This issue is great. Even though you know that Tomi is going to die, every part of you wishes that he wouldn’t, and it’s even more heart wrenching that his brother will choose to follow the same path. I love stories told from the underling’s perspective, because I find them very interesting and they usually add a different perspective to the main protagonists. This issue actually reminds me of the Samurai Jack episode, “The Tale of X9,” which was equally tragic. The episode follows a sentient killer robot called X9 who grew to love a puppy named Lulu. He is blackmailed into coming out of retirement and trying to kill Jack in order to save the one thing he cares about. Like this issue, you root for him, even though you know that he’s going to die, and are sad when the hero wins. If I had one criticism, it would be that I’m not crazy about the artwork, which is fine on the Turtles, but makes the humans look strange. It’s a minor criticism, and doesn’t detract from this great story. So what are you waiting for? Read it now.

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Cyberforce #2

Hello, I’m a unicorn. Way back in August, back even before Textbox attached himself to me like the little parasite that he is–

Aww Kirin, I love you too.

I did a review of an early Image comic called Cyberforce. I highly suggest reading my previous review because I’ll be calling every character by the nickname I gave them, and I don’t want anyone lost. To summarize though, the art was bad, the characters were bad, and I had no idea what was going on. So, let’s see if this does any better in explaining the plot.  First, let’s talk about the cover. It’s not very good.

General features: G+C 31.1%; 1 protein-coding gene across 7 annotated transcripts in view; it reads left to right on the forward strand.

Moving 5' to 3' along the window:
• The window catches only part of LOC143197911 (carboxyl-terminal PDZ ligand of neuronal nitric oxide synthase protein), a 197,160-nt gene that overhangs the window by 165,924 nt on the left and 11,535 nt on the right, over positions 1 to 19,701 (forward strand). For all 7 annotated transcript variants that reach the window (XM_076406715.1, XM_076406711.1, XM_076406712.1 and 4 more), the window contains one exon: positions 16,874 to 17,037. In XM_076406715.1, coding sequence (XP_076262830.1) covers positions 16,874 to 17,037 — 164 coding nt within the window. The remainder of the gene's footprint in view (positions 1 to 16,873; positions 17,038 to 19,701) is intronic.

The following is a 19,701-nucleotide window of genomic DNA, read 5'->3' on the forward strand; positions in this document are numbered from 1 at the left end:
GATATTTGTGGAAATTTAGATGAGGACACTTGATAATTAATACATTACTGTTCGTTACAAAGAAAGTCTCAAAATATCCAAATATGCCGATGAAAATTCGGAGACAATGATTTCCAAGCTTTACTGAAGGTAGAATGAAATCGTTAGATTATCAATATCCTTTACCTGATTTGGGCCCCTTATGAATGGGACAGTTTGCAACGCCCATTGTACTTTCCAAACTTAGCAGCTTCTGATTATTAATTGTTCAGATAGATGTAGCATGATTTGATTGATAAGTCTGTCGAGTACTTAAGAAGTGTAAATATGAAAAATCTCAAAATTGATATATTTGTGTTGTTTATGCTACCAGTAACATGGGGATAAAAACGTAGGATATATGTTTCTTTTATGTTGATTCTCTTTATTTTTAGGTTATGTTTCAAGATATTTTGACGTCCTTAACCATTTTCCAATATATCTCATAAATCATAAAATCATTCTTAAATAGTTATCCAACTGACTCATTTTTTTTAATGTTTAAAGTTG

owned by Image Comics Well at least they aren't just standing there.

There is certainly stuff going on, but heck if I know what’s happening other than fighting. The coloring on the characters and the “background” makes it hard to tell where one character ends and the other begins. The designs are so generic and 1990’s that I can’t tell who is good or bad, but I can tell that Stupid Headgear Lady is going to need a chiropractor. Also, Skully is really freaking me out. I mean, look at that grin! Brrrr.

We open exactly where the previous comic left off. DomDID asks the team led by Stupid Headgear Lady how they found her. We also get a smidgeon of back story on DomDID in the form of a few text boxes. Even though she looks like she’s in her twenties, she is actually 16, was once a SHOC, and is now a runaway. SHOC is an acronym for Special Hazardous Operation Cyborgs, whatever the Nilfheim that is. I would like to point out that they changed the unreadable blue exposition text boxes to much easier to read yellow boxes. Apparently this team works for a company called Cyberdata, and she is a runaway employee. According to DomDID, the contract should be null because it was signed under duress, and the team of villains pooh-pooh that minor detail. I think I’m supposed to hate them, but I only have DomDID’s word, so all I’m feeling is apathy and mild indigestion from the tacos I had for dinner. Then, there is a weird panel where the “background” is colored and nothing else. The word balloons aren’t even white. Uh…hello? Colorist? Are you there?